“For now he was still stuck in this red earth country, in this red earth place, in the red sky world, far from home, far from life,  far from everything. On top of that he felt slightly worn. Slightly old now. More than slightly seasoned. And more than anything else, used up.” (Philip H. Red Eagle, Red Earth, 16-17).

What are some of your favorite writing exercises? Do you tend to avoid repeating words, or do you embrace it?

 

Beware the Weak Heroine

One of my biggest pet-peeves in writing is the weak heroine and the shallow love story.

When I was in middle and high school Amelia Atwater-Rhodes  and Tamora Pierce were my favorite authors because they got it. They got that I didn’t want to read about sniveling girls who were struck dumb by every boy who glanced sideways at them. I didn’t want to read about girls like that because I was a girl like that. I wanted to read about heroines who took control, who fought hard and didn’t have brains that frequently stopped working. I wanted to read about girls who showed me how to be who I wanted to be. These were the girls I day-dreamed of becoming.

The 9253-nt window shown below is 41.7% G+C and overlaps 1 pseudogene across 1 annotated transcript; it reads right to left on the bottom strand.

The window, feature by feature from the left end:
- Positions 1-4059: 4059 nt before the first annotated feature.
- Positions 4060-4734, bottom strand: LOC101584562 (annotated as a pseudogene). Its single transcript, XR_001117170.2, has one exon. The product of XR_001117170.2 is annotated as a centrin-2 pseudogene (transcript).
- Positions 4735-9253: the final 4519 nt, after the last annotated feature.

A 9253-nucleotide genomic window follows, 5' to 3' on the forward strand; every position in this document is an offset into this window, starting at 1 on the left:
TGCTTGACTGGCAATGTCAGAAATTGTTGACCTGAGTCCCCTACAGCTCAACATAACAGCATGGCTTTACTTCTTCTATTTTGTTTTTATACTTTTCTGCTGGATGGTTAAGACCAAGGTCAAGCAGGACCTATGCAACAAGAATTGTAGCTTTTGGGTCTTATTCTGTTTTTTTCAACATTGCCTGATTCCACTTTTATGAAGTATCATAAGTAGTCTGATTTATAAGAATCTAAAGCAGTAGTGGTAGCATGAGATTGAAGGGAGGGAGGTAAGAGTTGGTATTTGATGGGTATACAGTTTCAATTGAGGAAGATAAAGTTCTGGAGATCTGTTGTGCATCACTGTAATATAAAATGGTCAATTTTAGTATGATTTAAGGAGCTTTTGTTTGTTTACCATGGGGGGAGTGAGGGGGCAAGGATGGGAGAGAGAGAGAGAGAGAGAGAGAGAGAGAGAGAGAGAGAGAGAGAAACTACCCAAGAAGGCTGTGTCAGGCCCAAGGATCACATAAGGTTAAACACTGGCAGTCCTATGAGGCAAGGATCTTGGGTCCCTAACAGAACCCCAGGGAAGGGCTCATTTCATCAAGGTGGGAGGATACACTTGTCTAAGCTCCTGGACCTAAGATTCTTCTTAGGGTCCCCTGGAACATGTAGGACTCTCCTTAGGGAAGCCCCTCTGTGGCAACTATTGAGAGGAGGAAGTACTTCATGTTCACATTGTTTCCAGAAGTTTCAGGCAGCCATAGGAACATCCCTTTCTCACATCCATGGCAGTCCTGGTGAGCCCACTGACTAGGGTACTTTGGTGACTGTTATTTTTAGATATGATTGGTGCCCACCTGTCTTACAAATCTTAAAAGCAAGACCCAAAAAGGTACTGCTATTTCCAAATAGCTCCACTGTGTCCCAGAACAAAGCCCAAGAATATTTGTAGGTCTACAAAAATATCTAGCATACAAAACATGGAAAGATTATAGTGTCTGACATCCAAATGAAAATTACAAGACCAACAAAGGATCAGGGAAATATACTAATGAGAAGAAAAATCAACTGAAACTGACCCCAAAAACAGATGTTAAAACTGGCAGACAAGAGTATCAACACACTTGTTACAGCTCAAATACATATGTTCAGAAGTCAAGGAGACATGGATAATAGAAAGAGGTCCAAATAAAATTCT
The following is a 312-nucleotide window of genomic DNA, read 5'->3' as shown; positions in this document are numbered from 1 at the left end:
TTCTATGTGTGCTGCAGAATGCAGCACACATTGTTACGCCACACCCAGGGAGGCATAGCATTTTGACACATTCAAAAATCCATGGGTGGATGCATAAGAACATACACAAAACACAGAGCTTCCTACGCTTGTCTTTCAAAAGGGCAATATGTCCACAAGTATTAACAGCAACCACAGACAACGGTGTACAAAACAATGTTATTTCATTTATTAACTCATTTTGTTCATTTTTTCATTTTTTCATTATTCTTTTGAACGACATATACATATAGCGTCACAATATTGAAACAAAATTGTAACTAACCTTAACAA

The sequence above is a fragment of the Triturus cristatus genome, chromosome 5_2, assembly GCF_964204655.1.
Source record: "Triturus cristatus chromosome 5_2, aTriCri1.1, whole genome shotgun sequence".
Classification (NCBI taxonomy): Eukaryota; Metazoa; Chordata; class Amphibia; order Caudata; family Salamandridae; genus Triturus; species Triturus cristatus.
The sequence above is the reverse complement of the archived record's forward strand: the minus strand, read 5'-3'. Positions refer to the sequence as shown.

If you haven’t read any of Amelia’s work, go read them. Now. Demon in my View. (Amelia did vampires long before the fad and she did it much, much better). Hawksong. Shattered Mirror. You can not go wrong with any of her books. Same with Tamora Pierce. For many years, I idolized Alanna.

 

When younger, in the YA ‘age zone.’ I dreamed of falling in love, but I got something. I understood that love wasn’t it. Love wasn’t everything. All of the books I have deemed worthy of keeping (some that I’ve had since elementary school) have female main characters who are willing to pass up love for something greater.

Sabriel. Yalena. Opal. Jessica. Alanna. Mary. All great examples of this.